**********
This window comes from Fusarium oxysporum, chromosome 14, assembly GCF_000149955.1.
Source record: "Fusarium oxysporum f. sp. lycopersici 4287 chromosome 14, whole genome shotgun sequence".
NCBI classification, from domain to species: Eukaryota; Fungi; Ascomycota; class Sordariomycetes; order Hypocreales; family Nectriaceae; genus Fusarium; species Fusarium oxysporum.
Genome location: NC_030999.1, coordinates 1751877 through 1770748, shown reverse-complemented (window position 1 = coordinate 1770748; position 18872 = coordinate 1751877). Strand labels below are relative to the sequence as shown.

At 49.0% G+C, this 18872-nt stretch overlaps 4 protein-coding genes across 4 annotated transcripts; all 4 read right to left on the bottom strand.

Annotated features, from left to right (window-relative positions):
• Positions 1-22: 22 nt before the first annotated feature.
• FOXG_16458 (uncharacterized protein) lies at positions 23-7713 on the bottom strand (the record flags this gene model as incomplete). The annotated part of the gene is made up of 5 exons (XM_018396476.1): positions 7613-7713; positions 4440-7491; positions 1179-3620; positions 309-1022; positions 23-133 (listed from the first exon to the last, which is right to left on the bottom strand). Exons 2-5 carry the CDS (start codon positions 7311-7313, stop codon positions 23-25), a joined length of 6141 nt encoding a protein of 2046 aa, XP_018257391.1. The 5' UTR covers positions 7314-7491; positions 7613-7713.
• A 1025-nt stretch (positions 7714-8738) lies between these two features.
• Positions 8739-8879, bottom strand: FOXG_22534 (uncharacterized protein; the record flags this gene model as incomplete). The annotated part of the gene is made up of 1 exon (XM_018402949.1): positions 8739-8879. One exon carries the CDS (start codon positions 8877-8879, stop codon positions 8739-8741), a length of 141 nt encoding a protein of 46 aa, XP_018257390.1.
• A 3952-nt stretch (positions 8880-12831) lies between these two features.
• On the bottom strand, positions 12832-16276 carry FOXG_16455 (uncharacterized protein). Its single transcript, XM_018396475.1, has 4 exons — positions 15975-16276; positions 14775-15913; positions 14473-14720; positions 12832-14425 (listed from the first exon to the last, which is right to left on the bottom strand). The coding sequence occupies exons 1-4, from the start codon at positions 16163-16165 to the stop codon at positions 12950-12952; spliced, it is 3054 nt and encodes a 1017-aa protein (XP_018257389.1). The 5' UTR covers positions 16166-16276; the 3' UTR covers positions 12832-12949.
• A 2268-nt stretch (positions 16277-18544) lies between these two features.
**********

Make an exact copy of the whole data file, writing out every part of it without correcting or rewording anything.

This window comes from Fusarium oxysporum, chromosome 14, assembly GCF_000149955.1.
Source record: "Fusarium oxysporum f. sp. lycopersici 4287 chromosome 14, whole genome shotgun sequence".
NCBI classification, from domain to species: Eukaryota; Fungi; Ascomycota; class Sordariomycetes; order Hypocreales; family Nectriaceae; genus Fusarium; species Fusarium oxysporum.
Genome location: NC_030999.1, coordinates 1751877 through 1770748, shown reverse-complemented (window position 1 = coordinate 1770748; position 18872 = coordinate 1751877). Strand labels below are relative to the sequence as shown.

At 49.0% G+C, this 18872-nt stretch overlaps 4 protein-coding genes across 4 annotated transcripts; all 4 read right to left on the bottom strand.

Annotated features, from left to right (window-relative positions):
• Positions 1-22: 22 nt before the first annotated feature.
• FOXG_16458 (uncharacterized protein) lies at positions 23-7713 on the bottom strand (the record flags this gene model as incomplete). The annotated part of the gene is made up of 5 exons (XM_018396476.1): positions 7613-7713; positions 4440-7491; positions 1179-3620; positions 309-1022; positions 23-133 (listed from the first exon to the last, which is right to left on the bottom strand). Exons 2-5 carry the CDS (start codon positions 7311-7313, stop codon positions 23-25), a joined length of 6141 nt encoding a protein of 2046 aa, XP_018257391.1. The 5' UTR covers positions 7314-7491; positions 7613-7713.
• A 1025-nt stretch (positions 7714-8738) lies between these two features.
• Positions 8739-8879, bottom strand: FOXG_22534 (uncharacterized protein; the record flags this gene model as incomplete). The annotated part of the gene is made up of 1 exon (XM_018402949.1): positions 8739-8879. One exon carries the CDS (start codon positions 8877-8879, stop codon positions 8739-8741), a length of 141 nt encoding a protein of 46 aa, XP_018257390.1.
• A 3952-nt stretch (positions 8880-12831) lies between these two features.
• On the bottom strand, positions 12832-16276 carry FOXG_16455 (uncharacterized protein). Its single transcript, XM_018396475.1, has 4 exons — positions 15975-16276; positions 14775-15913; positions 14473-14720; positions 12832-14425 (listed from the first exon to the last, which is right to left on the bottom strand). The coding sequence occupies exons 1-4, from the start codon at positions 16163-16165 to the stop codon at positions 12950-12952; spliced, it is 3054 nt and encodes a 1017-aa protein (XP_018257389.1). The 5' UTR covers positions 16166-16276; the 3' UTR covers positions 12832-12949.
• A 2268-nt stretch (positions 16277-18544) lies between these two features.